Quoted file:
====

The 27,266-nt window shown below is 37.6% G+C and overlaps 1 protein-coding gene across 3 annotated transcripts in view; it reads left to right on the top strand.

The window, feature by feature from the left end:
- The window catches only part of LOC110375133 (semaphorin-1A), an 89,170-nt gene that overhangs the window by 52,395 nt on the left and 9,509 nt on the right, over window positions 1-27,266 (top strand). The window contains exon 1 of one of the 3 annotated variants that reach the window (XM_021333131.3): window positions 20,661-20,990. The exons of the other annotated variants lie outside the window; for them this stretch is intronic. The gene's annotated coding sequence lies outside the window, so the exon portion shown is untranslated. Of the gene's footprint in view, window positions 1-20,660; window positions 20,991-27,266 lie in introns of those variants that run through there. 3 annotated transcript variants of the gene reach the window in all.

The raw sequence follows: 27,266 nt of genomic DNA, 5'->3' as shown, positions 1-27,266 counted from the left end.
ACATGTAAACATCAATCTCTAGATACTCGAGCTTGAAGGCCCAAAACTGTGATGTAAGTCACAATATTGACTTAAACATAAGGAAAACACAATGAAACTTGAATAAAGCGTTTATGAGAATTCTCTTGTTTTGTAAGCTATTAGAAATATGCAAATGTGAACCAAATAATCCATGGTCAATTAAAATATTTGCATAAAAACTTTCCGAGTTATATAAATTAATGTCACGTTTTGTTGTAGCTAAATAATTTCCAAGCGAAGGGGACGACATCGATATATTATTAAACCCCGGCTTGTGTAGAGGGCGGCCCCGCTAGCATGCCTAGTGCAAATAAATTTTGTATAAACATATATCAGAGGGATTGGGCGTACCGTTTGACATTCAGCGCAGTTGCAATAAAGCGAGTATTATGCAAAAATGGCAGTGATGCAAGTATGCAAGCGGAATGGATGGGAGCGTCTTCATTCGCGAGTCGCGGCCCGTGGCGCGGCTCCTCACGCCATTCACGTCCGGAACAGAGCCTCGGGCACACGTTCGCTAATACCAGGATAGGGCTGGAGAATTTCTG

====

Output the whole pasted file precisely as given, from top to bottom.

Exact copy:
The 27,266-nt window shown below is 37.6% G+C and overlaps 1 protein-coding gene across 3 annotated transcripts in view; it reads left to right on the top strand.

The window, feature by feature from the left end:
- The window catches only part of LOC110375133 (semaphorin-1A), an 89,170-nt gene that overhangs the window by 52,395 nt on the left and 9,509 nt on the right, over window positions 1-27,266 (top strand). The window contains exon 1 of one of the 3 annotated variants that reach the window (XM_021333131.3): window positions 20,661-20,990. The exons of the other annotated variants lie outside the window; for them this stretch is intronic. The gene's annotated coding sequence lies outside the window, so the exon portion shown is untranslated. Of the gene's footprint in view, window positions 1-20,660; window positions 20,991-27,266 lie in introns of those variants that run through there. 3 annotated transcript variants of the gene reach the window in all.

The raw sequence follows: 27,266 nt of genomic DNA, 5'->3' as shown, positions 1-27,266 counted from the left end.
ACATGTAAACATCAATCTCTAGATACTCGAGCTTGAAGGCCCAAAACTGTGATGTAAGTCACAATATTGACTTAAACATAAGGAAAACACAATGAAACTTGAATAAAGCGTTTATGAGAATTCTCTTGTTTTGTAAGCTATTAGAAATATGCAAATGTGAACCAAATAATCCATGGTCAATTAAAATATTTGCATAAAAACTTTCCGAGTTATATAAATTAATGTCACGTTTTGTTGTAGCTAAATAATTTCCAAGCGAAGGGGACGACATCGATATATTATTAAACCCCGGCTTGTGTAGAGGGCGGCCCCGCTAGCATGCCTAGTGCAAATAAATTTTGTATAAACATATATCAGAGGGATTGGGCGTACCGTTTGACATTCAGCGCAGTTGCAATAAAGCGAGTATTATGCAAAAATGGCAGTGATGCAAGTATGCAAGCGGAATGGATGGGAGCGTCTTCATTCGCGAGTCGCGGCCCGTGGCGCGGCTCCTCACGCCATTCACGTCCGGAACAGAGCCTCGGGCACACGTTCGCTAATACCAGGATAGGGCTGGAGAATTTCTG